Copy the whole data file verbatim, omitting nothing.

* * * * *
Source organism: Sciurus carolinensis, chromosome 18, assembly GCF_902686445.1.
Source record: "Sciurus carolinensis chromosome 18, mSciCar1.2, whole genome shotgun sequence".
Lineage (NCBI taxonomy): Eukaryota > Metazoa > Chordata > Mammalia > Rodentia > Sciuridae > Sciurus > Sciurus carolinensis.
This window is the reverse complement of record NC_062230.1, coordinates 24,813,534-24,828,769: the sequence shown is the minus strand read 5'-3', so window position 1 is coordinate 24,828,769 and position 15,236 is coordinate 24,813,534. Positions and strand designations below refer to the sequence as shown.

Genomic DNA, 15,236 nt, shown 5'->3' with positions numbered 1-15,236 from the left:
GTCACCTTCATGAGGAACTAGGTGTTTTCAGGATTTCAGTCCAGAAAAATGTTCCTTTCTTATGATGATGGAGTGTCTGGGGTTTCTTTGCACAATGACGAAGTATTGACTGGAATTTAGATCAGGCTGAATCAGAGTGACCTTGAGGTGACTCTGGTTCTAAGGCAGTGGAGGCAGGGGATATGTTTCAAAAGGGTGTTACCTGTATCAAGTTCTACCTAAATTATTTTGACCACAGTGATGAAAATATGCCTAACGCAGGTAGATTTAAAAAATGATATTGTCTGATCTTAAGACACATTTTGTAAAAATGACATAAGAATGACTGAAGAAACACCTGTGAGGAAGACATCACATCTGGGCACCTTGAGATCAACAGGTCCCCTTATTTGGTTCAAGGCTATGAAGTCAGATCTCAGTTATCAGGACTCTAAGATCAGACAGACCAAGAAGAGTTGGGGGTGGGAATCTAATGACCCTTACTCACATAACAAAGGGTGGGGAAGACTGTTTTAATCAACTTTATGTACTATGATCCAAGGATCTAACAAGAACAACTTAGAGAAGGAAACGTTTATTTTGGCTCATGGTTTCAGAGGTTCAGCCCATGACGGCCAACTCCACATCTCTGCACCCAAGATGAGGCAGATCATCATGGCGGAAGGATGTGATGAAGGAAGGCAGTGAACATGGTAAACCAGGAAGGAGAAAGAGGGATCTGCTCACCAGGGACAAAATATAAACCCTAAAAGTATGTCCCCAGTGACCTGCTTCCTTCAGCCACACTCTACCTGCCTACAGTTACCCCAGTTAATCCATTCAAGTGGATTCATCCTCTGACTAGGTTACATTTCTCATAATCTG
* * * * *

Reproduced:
Source organism: Sciurus carolinensis, chromosome 18, assembly GCF_902686445.1.
Source record: "Sciurus carolinensis chromosome 18, mSciCar1.2, whole genome shotgun sequence".
Lineage (NCBI taxonomy): Eukaryota > Metazoa > Chordata > Mammalia > Rodentia > Sciuridae > Sciurus > Sciurus carolinensis.
This window is the reverse complement of record NC_062230.1, coordinates 24,813,534-24,828,769: the sequence shown is the minus strand read 5'-3', so window position 1 is coordinate 24,828,769 and position 15,236 is coordinate 24,813,534. Positions and strand designations below refer to the sequence as shown.

Genomic DNA, 15,236 nt, shown 5'->3' with positions numbered 1-15,236 from the left:
GTCACCTTCATGAGGAACTAGGTGTTTTCAGGATTTCAGTCCAGAAAAATGTTCCTTTCTTATGATGATGGAGTGTCTGGGGTTTCTTTGCACAATGACGAAGTATTGACTGGAATTTAGATCAGGCTGAATCAGAGTGACCTTGAGGTGACTCTGGTTCTAAGGCAGTGGAGGCAGGGGATATGTTTCAAAAGGGTGTTACCTGTATCAAGTTCTACCTAAATTATTTTGACCACAGTGATGAAAATATGCCTAACGCAGGTAGATTTAAAAAATGATATTGTCTGATCTTAAGACACATTTTGTAAAAATGACATAAGAATGACTGAAGAAACACCTGTGAGGAAGACATCACATCTGGGCACCTTGAGATCAACAGGTCCCCTTATTTGGTTCAAGGCTATGAAGTCAGATCTCAGTTATCAGGACTCTAAGATCAGACAGACCAAGAAGAGTTGGGGGTGGGAATCTAATGACCCTTACTCACATAACAAAGGGTGGGGAAGACTGTTTTAATCAACTTTATGTACTATGATCCAAGGATCTAACAAGAACAACTTAGAGAAGGAAACGTTTATTTTGGCTCATGGTTTCAGAGGTTCAGCCCATGACGGCCAACTCCACATCTCTGCACCCAAGATGAGGCAGATCATCATGGCGGAAGGATGTGATGAAGGAAGGCAGTGAACATGGTAAACCAGGAAGGAGAAAGAGGGATCTGCTCACCAGGGACAAAATATAAACCCTAAAAGTATGTCCCCAGTGACCTGCTTCCTTCAGCCACACTCTACCTGCCTACAGTTACCCCAGTTAATCCATTCAAGTGGATTCATCCTCTGACTAGGTTACATTTCTCATAATCTG